For example, someone raised with parents who don’t talk about money or mentions it negatively will tend to have excessive fear with money management, and might even avoid dealing with it. That’s why some people don’t check their debt levels, their bank accounts, do budgeting and so on. They’re scared to confront it.

On the other hand, someone raised in a financially stable family may talk about business dealings and investments and leveraging all the time. So by the time they reached adulthood, they’re already comfortable with the financial jargon and have an easier time understanding and navigating the financial world.

I want you to be critical of those entrepreneurs and businesspeople who have the ‘If I can, you can too!’ mentality. More often than not, they had help; they were born rich and/or have their family’s income as safety net to catch them if they fail. Sure, they may be smart in their own right, but they ignore to mention the escalators they hopped on while everyone else used stairs.

At the same time, I want you to not blame your parents either, because they were also part of a system bigger them themselves. Recognise and resist the negative influences they may still have, but continue your own self-development journey regardless. That’s the only thing you can do to go forward.

#2 – The sophisticated marketing targeting you

Serious question: Why do we buy things we technically don’t need?

No, you’re not simply ‘weak against temptations’. Instead, your buyer profile was dissected by companies who want you to buy their products. You are exposed to hundreds, if not thousands of these attempts every day.

So how can you – an individual – ever stand a chance against these attacks? Sooner or later you will succumb.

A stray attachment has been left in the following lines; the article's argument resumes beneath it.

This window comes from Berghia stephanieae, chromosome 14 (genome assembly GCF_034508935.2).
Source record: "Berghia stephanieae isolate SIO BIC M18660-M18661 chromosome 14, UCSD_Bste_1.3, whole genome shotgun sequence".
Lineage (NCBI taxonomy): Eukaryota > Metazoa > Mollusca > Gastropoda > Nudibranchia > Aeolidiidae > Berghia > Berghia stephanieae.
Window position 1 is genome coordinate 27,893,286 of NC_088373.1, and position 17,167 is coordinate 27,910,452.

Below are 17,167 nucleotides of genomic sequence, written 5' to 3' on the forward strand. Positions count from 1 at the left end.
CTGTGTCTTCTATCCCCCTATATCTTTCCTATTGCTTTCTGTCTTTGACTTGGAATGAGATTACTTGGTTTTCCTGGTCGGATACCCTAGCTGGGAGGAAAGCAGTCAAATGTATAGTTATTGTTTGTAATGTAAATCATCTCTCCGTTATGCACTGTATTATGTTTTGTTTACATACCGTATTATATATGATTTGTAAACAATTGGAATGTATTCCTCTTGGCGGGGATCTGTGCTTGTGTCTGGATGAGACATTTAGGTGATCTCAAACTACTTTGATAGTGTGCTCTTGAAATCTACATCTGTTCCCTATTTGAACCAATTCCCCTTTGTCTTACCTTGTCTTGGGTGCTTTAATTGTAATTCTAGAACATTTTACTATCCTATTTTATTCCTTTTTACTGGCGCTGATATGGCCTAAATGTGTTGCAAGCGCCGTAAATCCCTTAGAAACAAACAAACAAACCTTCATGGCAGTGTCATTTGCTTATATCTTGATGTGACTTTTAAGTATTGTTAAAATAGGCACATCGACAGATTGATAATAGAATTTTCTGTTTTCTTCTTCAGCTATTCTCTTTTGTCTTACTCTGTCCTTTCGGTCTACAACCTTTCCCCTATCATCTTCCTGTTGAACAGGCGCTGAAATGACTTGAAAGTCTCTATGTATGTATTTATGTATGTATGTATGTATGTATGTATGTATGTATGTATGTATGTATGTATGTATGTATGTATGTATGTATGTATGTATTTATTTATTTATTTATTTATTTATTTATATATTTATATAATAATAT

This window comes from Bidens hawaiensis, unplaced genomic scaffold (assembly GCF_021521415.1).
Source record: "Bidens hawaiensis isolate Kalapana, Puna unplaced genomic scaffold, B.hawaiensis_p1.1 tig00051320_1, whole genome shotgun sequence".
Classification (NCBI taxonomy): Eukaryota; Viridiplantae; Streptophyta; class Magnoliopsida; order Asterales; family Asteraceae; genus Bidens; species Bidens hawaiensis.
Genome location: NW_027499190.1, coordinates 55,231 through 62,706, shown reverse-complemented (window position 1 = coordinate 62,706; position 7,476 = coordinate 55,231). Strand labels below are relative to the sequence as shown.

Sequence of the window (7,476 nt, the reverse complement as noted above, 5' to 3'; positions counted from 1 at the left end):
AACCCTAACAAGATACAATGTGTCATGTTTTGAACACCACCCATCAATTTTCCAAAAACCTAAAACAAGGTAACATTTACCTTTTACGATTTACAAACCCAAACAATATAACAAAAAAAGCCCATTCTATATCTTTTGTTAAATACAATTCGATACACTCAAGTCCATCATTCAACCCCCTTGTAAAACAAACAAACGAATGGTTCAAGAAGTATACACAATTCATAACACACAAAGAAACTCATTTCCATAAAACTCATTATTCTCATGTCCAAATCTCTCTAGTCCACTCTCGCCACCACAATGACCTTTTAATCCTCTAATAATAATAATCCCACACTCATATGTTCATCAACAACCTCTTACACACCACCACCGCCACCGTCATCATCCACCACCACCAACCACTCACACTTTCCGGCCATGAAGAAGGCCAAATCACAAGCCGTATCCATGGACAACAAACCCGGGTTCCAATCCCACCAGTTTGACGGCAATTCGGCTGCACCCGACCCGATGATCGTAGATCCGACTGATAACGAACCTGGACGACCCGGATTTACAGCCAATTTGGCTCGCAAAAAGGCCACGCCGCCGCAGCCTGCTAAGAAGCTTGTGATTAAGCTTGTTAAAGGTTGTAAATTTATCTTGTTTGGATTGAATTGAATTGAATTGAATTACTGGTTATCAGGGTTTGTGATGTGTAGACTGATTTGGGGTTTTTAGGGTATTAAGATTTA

Companies spend a lot of money and effort to get your money. They do this by:

  • Advertising in spaces that you have to pass through, and in your social media;
  • Employing teams of behaviorial scientists and psychologists to understand your purchasing habits,
  • Employing marketers, digital marketers etc to cut through the noise and get to you;
  • Tweaking shop and mall layout, lighting, item placement, smells, colours;
  • Getting likeable ambassadors to talk about them;
  • Appearing in articles, Quora, forums, Reddit (please be sceptical when someone recommends something in ‘public opinion’ spaces. There are people whose jobs is to do this sneaky form of marketing);
  • And more

The next time you buy a product, think of how they succeeded in influencing you.

P/s – I’m not hating on all companies, mind you. Just the ones that:

  • Lobby and receive subsidies from governments (so they can price their unhealthy/low-quality products lower, thus making healthy/high-quality products seem more expensive)
  • Pay very low wages
  • Harm people (weapons, drugs including nicotine and sugar) and the environment
  • and using manipulative marketing techniques

#3 – You and the people around you, aka ‘The Society’